For over a week we have been hearing how McPalin rallies resemble lynch mobs screaming for the blood of Teh Precious. Even His Excellency Paul Krugman said it:
Something very ugly is taking shape on the political scene: as McCain’s chances fade, the crowds at his rallies are, by all accounts, increasingly gripped by insane rage.
There’s one small problem with this media narrative: IT’S NOT TRUE:
The agent in charge of the Secret Service field office in Scranton said allegations that someone yelled “kill him” when presidential hopeful Barack Obama’s name was mentioned during Tuesday’s Sarah Palin rally are unfounded.
Our friend gqmartinez put up a post at Corrente pointing out that these allegations are unfounded, and the reaction of the resident Obama supporters there is both revealing and disturbing:
Younger people, such as you, know of the JFK and MLK and RFK assassinations in the abstract, as things out of history, events that happened in another time and place of which you have only anecdotal knowledge and no visceral sense of context. Some of us writing here, including Sarah and myself, are old enough to have actually lived through them. We know, not just have heard about it but actually know, what those time sounded like and how it felt, the hatred and the fear and the violence and the sorrow.
Condescend much? By the way, Robert Kennedy was killed by a Middle-Eastern immigrant who was angry over Kennedy’s support for Israel, not by a conservative Republican upset about the economy.
The point I’m trying to make is the SS found “no evidence” regarding the Scranton incident, only. That single data point got strewn all over the media echo chamber as refutation for ALL the incidents, and I find that suspect.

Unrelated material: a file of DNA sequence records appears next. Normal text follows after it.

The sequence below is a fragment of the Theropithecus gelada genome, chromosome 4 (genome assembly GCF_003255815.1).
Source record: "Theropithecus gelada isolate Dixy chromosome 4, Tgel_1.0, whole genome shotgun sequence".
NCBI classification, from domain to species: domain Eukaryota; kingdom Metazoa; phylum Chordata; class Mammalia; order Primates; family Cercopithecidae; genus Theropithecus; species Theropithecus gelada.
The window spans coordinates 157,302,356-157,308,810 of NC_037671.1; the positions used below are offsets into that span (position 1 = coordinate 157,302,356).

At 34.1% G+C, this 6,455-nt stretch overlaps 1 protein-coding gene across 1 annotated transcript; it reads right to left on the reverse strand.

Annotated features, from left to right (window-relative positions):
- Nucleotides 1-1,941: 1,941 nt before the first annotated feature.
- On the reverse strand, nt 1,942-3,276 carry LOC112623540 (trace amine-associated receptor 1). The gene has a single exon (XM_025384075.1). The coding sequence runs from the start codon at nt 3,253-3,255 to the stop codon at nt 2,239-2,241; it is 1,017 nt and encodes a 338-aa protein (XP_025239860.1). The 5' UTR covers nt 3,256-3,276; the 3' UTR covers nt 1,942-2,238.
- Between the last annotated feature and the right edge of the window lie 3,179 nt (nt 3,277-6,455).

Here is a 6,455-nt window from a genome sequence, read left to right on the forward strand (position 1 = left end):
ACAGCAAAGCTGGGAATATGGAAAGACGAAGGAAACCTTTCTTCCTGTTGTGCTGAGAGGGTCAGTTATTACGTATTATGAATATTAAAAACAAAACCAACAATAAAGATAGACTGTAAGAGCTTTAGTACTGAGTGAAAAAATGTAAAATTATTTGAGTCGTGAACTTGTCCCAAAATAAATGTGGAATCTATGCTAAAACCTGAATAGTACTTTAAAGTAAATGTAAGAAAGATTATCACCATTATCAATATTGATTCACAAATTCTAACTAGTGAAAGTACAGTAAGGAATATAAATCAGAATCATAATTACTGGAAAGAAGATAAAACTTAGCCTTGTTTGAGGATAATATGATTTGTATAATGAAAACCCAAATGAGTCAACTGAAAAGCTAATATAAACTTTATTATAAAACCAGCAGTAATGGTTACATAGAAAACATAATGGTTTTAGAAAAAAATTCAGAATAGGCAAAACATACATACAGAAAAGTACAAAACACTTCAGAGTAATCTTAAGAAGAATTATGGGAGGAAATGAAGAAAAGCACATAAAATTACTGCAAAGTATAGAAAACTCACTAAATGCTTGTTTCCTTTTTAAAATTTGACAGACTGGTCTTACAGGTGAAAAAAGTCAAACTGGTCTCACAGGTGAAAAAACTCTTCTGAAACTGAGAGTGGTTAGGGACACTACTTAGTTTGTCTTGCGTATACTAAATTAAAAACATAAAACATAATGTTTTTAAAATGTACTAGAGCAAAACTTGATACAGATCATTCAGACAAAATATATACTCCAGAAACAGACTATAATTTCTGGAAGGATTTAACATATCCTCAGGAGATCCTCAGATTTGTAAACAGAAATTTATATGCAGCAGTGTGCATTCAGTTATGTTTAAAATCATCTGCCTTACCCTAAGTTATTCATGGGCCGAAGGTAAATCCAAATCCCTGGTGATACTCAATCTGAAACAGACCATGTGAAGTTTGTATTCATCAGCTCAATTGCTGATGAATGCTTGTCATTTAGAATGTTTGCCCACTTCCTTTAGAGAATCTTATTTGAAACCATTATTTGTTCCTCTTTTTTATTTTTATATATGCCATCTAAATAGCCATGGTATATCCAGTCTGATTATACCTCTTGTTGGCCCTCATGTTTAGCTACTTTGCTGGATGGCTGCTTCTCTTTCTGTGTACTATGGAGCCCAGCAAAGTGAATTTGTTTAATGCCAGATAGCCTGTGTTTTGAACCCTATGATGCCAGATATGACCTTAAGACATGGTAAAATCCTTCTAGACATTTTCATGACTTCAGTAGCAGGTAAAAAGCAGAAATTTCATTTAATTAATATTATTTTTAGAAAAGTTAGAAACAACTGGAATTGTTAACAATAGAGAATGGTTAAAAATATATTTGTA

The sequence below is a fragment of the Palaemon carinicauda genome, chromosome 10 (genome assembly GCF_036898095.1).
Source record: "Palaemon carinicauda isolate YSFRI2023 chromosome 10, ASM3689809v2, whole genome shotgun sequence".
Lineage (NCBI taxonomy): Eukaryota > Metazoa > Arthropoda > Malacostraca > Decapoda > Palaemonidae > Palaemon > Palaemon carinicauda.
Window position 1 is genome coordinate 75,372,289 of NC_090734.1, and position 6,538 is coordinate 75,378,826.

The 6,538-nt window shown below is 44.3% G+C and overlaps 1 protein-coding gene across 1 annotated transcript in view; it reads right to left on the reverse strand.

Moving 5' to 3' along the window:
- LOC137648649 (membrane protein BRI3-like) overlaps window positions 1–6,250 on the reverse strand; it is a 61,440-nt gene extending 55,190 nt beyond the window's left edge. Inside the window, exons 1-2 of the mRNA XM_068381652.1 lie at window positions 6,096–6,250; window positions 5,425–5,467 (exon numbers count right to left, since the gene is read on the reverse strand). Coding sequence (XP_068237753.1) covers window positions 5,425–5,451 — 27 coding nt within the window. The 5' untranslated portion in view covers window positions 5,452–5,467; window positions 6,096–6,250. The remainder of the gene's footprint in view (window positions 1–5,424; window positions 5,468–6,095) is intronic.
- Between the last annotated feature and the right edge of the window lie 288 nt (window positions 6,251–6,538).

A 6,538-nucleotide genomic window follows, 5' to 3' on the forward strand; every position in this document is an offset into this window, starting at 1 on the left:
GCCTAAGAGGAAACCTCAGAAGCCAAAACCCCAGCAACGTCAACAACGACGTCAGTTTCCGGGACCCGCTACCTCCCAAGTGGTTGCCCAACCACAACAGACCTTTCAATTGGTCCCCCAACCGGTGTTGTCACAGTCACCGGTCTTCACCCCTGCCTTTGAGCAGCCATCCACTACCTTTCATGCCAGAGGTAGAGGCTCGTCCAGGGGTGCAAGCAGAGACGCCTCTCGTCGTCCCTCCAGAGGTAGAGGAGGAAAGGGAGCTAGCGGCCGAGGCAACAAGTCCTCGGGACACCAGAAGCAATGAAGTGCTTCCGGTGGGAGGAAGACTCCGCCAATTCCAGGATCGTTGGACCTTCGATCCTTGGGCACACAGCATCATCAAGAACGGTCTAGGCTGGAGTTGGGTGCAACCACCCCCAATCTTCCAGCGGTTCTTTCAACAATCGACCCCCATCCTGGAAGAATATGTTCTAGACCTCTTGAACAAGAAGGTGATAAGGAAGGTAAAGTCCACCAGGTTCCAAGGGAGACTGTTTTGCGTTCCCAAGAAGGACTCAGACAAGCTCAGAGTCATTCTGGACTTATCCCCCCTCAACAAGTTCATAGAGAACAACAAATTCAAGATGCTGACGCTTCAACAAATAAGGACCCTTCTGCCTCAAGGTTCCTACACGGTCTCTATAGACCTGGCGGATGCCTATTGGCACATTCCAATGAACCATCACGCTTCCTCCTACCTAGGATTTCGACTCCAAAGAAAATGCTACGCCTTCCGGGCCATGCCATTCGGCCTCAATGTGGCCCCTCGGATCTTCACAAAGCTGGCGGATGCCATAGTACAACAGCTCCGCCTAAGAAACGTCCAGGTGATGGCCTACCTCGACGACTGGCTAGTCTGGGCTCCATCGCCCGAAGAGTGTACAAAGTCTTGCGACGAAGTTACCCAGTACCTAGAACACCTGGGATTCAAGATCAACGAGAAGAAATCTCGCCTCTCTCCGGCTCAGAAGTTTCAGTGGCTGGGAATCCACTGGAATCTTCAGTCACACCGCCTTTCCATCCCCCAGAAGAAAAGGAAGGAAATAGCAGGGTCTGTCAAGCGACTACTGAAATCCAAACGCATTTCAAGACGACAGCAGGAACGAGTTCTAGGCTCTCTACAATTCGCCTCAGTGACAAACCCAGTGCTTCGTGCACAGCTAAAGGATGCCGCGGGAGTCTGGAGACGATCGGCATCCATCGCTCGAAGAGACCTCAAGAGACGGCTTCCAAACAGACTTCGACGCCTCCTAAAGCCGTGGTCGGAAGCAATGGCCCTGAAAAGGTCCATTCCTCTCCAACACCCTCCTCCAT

Except that “single data point” was the basis for all the original stories. As Lambert quite rightly points out, the number of stories means nothing if they are all derived from the same source.
While most Correntians agreed with gqmartinez, the reaction of the Obama supporters at Corrente is typical of those who slurp the Kool-aid. They engage in rationlization rather than rational thought:
. . . but there are multiple videos available of crowds chanting, and there is video available of the crowd booing McCain when he asked them to respect Obama.
I guess to the Sippy-Kup Kidz booing Obama is the same as shouting “Kill him.” Of course Obama supporters think that “fairy tale” is racist and calling him “arrogant” or “presumptuous” is just another way of saying he is “uppity.”
Although it was off-topic, I was totally blown away by this comment in the thread at Corrente:
The phrase “taken into a room and only one of them comes out” is coarse and crude indeed but it is used all the time in regard to men and no one bats an eye. It certainly doesn’t mean “kill” in any way. In the macho mind the use with Hillary was an expression of equality – I know, but they’re weird in many ways – and could be seen as a sign of progress.
Welcome to Topsy-Turvyland! As a man who watches sports and violent movies, I’ve never heard that phrase used in a nice way before. The original and most often used version is “Two men enter, one man leaves” which comes from “Mad Max Beyond Thunderdome” and it refers to a deathmatch between two people.
Lambert’s response was more succinct: “Denialism.”
. . . here is a real district attorney’s complaint documenting an unprovoked assault by an enraged Democrat against a McCain volunteer in midtown Manhattan: “Defendant grabbed the sign [informant] was holding, broke the wood stick that was attached to it, and then struck informant in informant’s face thereby causing informant to sustain redness, swelling, and bruising to informant’s face and further causing informant to sustain substantial pain.”